The Theoretical Projects

Forms for the Postwar Years

Luis Fernández-Galiano 

Mies, with back to camera, at Berlin’s First International Dada Fair, 1920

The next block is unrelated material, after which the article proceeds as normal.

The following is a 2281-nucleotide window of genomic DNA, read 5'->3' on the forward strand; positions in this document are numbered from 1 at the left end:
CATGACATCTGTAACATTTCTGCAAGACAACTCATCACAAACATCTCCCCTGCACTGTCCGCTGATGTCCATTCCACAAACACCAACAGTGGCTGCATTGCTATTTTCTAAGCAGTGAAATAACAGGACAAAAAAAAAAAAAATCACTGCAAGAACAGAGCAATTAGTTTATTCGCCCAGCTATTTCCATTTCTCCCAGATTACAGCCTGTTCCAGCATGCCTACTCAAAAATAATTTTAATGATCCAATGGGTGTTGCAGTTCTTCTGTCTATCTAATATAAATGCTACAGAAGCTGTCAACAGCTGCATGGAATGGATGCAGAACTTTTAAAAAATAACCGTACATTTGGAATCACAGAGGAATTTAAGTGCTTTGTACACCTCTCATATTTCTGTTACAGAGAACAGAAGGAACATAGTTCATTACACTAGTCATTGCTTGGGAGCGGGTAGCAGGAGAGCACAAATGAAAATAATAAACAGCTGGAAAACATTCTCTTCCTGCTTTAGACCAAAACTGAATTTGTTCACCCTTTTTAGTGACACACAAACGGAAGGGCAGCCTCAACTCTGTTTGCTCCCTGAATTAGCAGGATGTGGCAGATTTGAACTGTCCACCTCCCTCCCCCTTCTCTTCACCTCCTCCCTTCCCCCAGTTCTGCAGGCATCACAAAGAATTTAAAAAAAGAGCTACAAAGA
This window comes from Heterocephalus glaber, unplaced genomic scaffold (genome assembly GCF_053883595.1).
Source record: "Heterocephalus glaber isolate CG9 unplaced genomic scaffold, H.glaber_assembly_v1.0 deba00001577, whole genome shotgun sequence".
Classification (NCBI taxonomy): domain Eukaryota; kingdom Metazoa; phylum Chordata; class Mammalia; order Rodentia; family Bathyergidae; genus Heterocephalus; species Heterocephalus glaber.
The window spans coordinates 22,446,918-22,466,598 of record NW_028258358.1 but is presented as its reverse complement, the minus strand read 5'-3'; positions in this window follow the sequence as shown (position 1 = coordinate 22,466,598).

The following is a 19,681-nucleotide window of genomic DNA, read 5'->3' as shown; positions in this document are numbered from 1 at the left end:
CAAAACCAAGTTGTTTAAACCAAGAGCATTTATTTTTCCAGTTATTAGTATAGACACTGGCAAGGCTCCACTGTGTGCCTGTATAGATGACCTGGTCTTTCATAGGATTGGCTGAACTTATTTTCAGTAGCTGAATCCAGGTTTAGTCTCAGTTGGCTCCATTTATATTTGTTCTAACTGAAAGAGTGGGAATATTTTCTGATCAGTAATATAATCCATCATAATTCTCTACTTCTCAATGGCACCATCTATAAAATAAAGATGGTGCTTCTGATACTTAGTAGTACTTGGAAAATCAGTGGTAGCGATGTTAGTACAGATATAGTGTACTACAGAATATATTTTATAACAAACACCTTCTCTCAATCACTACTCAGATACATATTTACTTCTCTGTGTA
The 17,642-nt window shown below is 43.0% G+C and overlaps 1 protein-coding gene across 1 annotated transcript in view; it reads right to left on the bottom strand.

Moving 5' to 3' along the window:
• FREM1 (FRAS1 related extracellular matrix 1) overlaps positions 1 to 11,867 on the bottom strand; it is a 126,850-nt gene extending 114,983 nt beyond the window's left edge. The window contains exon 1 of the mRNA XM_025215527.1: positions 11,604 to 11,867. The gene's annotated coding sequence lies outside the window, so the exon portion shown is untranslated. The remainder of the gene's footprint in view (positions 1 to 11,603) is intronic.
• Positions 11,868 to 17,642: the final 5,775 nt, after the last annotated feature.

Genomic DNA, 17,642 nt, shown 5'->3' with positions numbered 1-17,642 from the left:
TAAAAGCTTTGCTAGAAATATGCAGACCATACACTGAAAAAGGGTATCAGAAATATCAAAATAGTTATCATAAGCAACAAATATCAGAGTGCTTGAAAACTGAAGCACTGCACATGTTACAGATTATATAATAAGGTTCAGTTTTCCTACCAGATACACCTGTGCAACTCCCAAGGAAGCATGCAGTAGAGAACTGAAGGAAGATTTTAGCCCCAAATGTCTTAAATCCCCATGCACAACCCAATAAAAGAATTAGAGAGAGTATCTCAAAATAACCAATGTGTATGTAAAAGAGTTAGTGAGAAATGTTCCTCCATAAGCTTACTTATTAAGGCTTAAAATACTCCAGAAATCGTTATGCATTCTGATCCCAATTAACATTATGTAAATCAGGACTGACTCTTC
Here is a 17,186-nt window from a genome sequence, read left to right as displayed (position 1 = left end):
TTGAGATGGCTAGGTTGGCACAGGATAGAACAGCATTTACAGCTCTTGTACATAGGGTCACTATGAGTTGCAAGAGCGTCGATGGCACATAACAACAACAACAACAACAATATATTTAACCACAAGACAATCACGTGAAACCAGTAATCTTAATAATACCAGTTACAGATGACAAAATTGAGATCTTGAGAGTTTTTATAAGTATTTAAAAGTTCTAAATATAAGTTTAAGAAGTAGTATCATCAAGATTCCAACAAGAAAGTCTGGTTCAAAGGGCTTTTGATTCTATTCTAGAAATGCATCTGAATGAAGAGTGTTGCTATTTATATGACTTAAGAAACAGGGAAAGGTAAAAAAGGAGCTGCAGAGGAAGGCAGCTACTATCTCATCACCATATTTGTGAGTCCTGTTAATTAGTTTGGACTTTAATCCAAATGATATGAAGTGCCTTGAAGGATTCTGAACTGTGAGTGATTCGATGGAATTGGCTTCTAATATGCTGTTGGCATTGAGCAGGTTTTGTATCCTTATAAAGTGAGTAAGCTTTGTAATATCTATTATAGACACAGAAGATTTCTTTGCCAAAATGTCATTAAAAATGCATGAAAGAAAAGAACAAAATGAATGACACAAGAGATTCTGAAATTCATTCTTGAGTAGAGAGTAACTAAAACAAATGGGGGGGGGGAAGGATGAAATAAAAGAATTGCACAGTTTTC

The strong winds of the Great War demolished the structure of the ancien régime, and with it, both the old intellectual certainties and the traditional aesthetic norms. After the trauma of war, many architects – particularly in the defeated Germany – found shelter in a medievalist mysticism which is hard to separate from a romantic nationalism determined to find the roots of collective identity in a mythical past, and which would end up blending with an archaic and gothicist expressionism of crystallographic shapes, crisp gestures and redeeming luminosity. This was not the case of Mies, whose mild balance and classicist sensitivity vaccinated against the contagious enthusiasm of the more extreme expressionism. However, the war break and the subsequent years of professional work shortage also marked a shifting point in his biography: gradually drifting apart from his wife and daughters, Mies adhered to the lifestyle of an independent artist, devoted entirely to his creative work, in close contact with the avant-garde groups and magazines, and from 1921 under the new public identity he forged joining his mother’s maiden name to his father’s by means of the sophisticated Dutch particles “van der”. The year he adopted the name Mies van der Rohe was also that of his marriage break-up, and of his registration in the competition for the design of the office building in Friedrichstrasse, a project that – together with the other four theoretical projects carried out during the next three years – would mark a momentous change in his career, and surely also in the history of 20th century architecture... [+]

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